SPORT was conceived with the mission of monitoring the ionosphere (upper layer of the atmosphere), collecting data to study the effects of solar storms
Air Force Agency – Major Oliveira Lima
The SPORT (Scintilation Prediction Observations Research Task) satellite, developed by the Aeronautics Technological Institute (ITA), NASA (National Aeronautics and Space Administration), the National Institute for Space Research (INPE) and American universities, approved by the American Institution and the Brazilian Space Agency (AEB), is scheduled to be launched next Monday (11/21), at about 6:20 pm (Brazilian time). The launch will be carried out by SPACEX, a U.S. manufacturer of aerospace, space transportation and communications systems, at the Kennedy Space Center, in the state of Florida (USA). The planning of the transmissions can be viewed here.
Developed by the Military Organization of the Brazilian Air Force (FAB), the satellite is a CubeSat 6U for scientific research in the ionosphere. This means that these are miniaturized satellites (nano-satellites) formed by units of cubes ten centimeters on a side, each unit being worth 1U. Some of these nano-satellites, such as SPORT, are on the cutting edge of knowledge, being capable of performing certain functions that large satellites perform, but at a much lower cost, which makes them very attractive for application in space research.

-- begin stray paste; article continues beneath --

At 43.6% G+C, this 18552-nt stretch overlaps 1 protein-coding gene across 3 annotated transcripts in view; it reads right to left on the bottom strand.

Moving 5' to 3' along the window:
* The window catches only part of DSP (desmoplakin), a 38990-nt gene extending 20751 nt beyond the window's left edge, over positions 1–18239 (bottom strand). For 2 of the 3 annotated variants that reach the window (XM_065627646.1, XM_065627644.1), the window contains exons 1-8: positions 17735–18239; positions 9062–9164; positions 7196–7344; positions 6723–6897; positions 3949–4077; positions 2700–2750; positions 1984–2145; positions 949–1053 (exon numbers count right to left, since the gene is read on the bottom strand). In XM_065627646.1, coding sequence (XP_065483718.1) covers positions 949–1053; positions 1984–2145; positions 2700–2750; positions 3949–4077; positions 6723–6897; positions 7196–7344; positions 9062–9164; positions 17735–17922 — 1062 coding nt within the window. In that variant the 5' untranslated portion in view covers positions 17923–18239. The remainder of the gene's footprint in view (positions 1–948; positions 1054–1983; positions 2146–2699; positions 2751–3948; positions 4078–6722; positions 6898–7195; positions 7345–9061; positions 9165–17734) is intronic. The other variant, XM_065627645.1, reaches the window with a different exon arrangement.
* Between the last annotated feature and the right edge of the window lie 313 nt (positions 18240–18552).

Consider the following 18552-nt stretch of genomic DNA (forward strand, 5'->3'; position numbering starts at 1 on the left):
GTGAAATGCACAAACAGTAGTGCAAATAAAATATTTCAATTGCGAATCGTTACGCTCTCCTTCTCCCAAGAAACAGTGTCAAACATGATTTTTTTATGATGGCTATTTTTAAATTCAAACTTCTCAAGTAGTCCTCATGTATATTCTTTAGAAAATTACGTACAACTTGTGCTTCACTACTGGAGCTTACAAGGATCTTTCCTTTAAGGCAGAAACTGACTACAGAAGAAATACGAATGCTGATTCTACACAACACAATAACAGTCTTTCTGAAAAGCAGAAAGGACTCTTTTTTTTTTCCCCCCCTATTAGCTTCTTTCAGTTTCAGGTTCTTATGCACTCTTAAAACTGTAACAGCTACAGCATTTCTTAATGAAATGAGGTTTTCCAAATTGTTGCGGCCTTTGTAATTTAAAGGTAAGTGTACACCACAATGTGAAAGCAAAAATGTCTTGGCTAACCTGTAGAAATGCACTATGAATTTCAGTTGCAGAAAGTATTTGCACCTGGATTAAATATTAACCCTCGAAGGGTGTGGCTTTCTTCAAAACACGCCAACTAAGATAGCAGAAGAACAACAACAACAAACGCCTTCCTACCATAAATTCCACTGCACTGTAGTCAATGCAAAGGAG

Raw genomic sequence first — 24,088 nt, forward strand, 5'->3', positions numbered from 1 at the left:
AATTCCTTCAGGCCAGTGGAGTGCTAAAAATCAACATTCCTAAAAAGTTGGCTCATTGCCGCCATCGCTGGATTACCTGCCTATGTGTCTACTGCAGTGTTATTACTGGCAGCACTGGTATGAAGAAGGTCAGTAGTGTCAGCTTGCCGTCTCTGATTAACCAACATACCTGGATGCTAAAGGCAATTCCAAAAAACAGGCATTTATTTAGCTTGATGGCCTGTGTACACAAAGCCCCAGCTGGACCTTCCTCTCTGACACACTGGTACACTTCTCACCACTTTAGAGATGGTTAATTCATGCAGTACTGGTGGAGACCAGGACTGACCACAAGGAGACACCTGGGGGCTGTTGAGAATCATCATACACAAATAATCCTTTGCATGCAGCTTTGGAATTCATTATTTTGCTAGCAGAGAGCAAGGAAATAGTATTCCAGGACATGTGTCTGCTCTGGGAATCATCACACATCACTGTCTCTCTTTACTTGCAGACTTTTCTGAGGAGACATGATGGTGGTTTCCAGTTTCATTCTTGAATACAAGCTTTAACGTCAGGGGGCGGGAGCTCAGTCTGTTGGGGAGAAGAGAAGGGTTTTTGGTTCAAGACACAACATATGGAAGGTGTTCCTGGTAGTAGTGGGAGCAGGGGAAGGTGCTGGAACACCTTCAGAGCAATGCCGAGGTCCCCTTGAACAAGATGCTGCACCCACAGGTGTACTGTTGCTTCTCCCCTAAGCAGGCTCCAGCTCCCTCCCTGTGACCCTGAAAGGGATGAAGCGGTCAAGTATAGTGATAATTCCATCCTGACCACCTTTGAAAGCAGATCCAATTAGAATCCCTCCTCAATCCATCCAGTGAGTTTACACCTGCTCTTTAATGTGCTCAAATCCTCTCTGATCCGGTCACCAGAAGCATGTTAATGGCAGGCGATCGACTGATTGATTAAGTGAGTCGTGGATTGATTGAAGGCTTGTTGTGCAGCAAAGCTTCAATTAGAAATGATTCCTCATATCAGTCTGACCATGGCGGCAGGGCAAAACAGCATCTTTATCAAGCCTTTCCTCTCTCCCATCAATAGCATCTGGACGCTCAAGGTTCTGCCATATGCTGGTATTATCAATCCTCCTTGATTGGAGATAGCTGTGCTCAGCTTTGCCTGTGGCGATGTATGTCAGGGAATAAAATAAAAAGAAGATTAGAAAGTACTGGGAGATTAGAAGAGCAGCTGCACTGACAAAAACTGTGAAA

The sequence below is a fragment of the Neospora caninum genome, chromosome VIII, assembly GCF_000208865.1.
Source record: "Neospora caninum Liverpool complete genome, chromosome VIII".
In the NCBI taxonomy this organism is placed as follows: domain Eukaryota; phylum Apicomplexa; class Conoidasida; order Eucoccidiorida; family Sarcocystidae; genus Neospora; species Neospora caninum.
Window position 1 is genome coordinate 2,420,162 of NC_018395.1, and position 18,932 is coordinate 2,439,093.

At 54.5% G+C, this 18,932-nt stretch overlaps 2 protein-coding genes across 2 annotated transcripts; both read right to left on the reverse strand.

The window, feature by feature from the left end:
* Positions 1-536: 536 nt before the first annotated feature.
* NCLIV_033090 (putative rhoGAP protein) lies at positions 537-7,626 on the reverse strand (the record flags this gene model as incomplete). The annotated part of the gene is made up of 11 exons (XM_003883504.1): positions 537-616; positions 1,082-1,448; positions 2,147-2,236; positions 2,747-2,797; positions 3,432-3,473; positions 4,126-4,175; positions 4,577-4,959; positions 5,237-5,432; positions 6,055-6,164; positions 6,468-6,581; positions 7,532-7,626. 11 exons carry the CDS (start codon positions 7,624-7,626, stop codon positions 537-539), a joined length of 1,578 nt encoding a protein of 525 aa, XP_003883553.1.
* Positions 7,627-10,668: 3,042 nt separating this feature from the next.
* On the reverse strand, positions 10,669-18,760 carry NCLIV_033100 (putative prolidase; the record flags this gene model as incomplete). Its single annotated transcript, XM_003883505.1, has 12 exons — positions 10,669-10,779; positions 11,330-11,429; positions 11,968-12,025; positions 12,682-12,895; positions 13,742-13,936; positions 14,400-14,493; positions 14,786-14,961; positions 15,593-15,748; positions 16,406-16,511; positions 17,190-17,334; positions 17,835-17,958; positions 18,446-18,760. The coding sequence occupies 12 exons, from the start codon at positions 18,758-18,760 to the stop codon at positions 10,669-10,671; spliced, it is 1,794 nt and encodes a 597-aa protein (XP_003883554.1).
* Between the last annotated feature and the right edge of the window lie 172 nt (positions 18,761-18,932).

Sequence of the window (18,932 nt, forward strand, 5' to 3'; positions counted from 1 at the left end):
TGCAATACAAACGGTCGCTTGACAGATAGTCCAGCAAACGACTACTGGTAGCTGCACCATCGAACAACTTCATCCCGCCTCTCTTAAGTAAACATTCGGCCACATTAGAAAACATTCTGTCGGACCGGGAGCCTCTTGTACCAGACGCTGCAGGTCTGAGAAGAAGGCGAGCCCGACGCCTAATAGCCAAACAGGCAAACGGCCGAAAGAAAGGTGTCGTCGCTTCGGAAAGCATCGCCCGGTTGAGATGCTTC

“The launching of SPORT crowns the work of many students and researchers from ITA and the Department of Aerospace Science and Technology (DCTA). They were difficult years because of the number of obstacles we had to overcome, not only technical but also programmatic and even health-related, since we had a pandemic in the middle of the way. What made this possible was the resilience and competence of the ITA students and researchers, supported by our partners at NASA, INPE, Utah State, the University of Texas at Dallas, and the Aeroespace firm. Only with everyone’s participation could we deliver the satellite ready for launch. Now we are experiencing the excitement and nervousness of waiting to see the fruits of this joint work,” said the Project Manager, Professor Doctor Luís Eduardo Vergueiro Loures da Costa.
DCTA’s Director-General, Air Lieutenant Brigadier Maurício Augusto Silveira de Medeiros, and the ITA’s Rector, Professor Doctor Anderson Ribeiro Correia, were present at INPE’s Integration Laboratory to observe the preparation for shipment of the Brazilian nanosatellite, in July this year. Accompanied by the Project Manager, PhD Professor Luís Loures, they were received by the INPE Director, Clezio Marcos de Nardin and the General Coordinator of Engineering, Technology and Space Science, Geilson Loureiro.
SPORT has the mission of monitoring the ionosphere (upper layer of the atmosphere), collecting data for the study of the effects of solar storms, which cause disturbances in activities of today’s society, such as interruption of the GPS signal, black-out of communications, interruption in power transmission and many others.
Lieutenant Brigadier Medeiros talked about the project. “SPORT is the result of the integrated work of students from the ITA Space Center together with INPE technicians and researchers from NASA and North American universities in coordination with DCTA. This synergy is fundamental for those who want to be at the frontier of knowledge. As a result, Brazil wins, and our Space Program wins,” concluded the General Officer.
*** Translated by the DEFCONPress FYI Team ***